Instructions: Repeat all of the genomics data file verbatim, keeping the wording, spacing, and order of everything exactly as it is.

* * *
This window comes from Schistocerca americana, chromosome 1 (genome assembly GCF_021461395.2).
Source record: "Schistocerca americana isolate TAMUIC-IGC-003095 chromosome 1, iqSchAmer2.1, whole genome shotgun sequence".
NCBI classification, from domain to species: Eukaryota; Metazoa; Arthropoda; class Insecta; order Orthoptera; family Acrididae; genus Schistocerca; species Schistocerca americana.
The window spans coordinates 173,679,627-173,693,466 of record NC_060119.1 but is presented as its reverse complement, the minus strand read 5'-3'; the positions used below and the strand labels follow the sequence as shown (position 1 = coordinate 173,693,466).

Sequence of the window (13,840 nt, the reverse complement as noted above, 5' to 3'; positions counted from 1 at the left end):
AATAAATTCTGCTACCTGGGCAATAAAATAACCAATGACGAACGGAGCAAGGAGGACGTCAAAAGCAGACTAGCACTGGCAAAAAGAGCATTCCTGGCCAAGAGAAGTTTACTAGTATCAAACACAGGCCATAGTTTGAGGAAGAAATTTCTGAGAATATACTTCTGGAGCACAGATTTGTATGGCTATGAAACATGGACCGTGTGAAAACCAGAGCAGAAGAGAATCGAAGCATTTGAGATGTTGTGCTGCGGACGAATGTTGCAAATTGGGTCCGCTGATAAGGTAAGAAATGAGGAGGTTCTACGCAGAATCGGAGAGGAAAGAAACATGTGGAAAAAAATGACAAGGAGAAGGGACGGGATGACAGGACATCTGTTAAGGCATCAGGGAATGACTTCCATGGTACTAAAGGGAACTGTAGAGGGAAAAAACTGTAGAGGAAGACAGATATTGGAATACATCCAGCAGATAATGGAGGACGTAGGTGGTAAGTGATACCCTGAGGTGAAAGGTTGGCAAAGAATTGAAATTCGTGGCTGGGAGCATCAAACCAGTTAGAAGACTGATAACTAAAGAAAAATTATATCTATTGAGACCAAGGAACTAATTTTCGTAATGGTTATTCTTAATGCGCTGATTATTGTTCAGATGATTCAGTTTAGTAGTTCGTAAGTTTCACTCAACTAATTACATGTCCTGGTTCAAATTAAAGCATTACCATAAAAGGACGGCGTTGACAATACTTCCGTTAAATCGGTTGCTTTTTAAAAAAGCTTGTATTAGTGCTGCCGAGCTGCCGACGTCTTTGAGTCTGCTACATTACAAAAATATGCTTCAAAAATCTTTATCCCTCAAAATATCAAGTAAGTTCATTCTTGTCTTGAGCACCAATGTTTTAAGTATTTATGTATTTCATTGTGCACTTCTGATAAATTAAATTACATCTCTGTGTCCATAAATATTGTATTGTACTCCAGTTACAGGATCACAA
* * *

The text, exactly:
This window comes from Schistocerca americana, chromosome 1 (genome assembly GCF_021461395.2).
Source record: "Schistocerca americana isolate TAMUIC-IGC-003095 chromosome 1, iqSchAmer2.1, whole genome shotgun sequence".
NCBI classification, from domain to species: Eukaryota; Metazoa; Arthropoda; class Insecta; order Orthoptera; family Acrididae; genus Schistocerca; species Schistocerca americana.
The window spans coordinates 173,679,627-173,693,466 of record NC_060119.1 but is presented as its reverse complement, the minus strand read 5'-3'; the positions used below and the strand labels follow the sequence as shown (position 1 = coordinate 173,693,466).

Sequence of the window (13,840 nt, the reverse complement as noted above, 5' to 3'; positions counted from 1 at the left end):
AATAAATTCTGCTACCTGGGCAATAAAATAACCAATGACGAACGGAGCAAGGAGGACGTCAAAAGCAGACTAGCACTGGCAAAAAGAGCATTCCTGGCCAAGAGAAGTTTACTAGTATCAAACACAGGCCATAGTTTGAGGAAGAAATTTCTGAGAATATACTTCTGGAGCACAGATTTGTATGGCTATGAAACATGGACCGTGTGAAAACCAGAGCAGAAGAGAATCGAAGCATTTGAGATGTTGTGCTGCGGACGAATGTTGCAAATTGGGTCCGCTGATAAGGTAAGAAATGAGGAGGTTCTACGCAGAATCGGAGAGGAAAGAAACATGTGGAAAAAAATGACAAGGAGAAGGGACGGGATGACAGGACATCTGTTAAGGCATCAGGGAATGACTTCCATGGTACTAAAGGGAACTGTAGAGGGAAAAAACTGTAGAGGAAGACAGATATTGGAATACATCCAGCAGATAATGGAGGACGTAGGTGGTAAGTGATACCCTGAGGTGAAAGGTTGGCAAAGAATTGAAATTCGTGGCTGGGAGCATCAAACCAGTTAGAAGACTGATAACTAAAGAAAAATTATATCTATTGAGACCAAGGAACTAATTTTCGTAATGGTTATTCTTAATGCGCTGATTATTGTTCAGATGATTCAGTTTAGTAGTTCGTAAGTTTCACTCAACTAATTACATGTCCTGGTTCAAATTAAAGCATTACCATAAAAGGACGGCGTTGACAATACTTCCGTTAAATCGGTTGCTTTTTAAAAAAGCTTGTATTAGTGCTGCCGAGCTGCCGACGTCTTTGAGTCTGCTACATTACAAAAATATGCTTCAAAAATCTTTATCCCTCAAAATATCAAGTAAGTTCATTCTTGTCTTGAGCACCAATGTTTTAAGTATTTATGTATTTCATTGTGCACTTCTGATAAATTAAATTACATCTCTGTGTCCATAAATATTGTATTGTACTCCAGTTACAGGATCACAA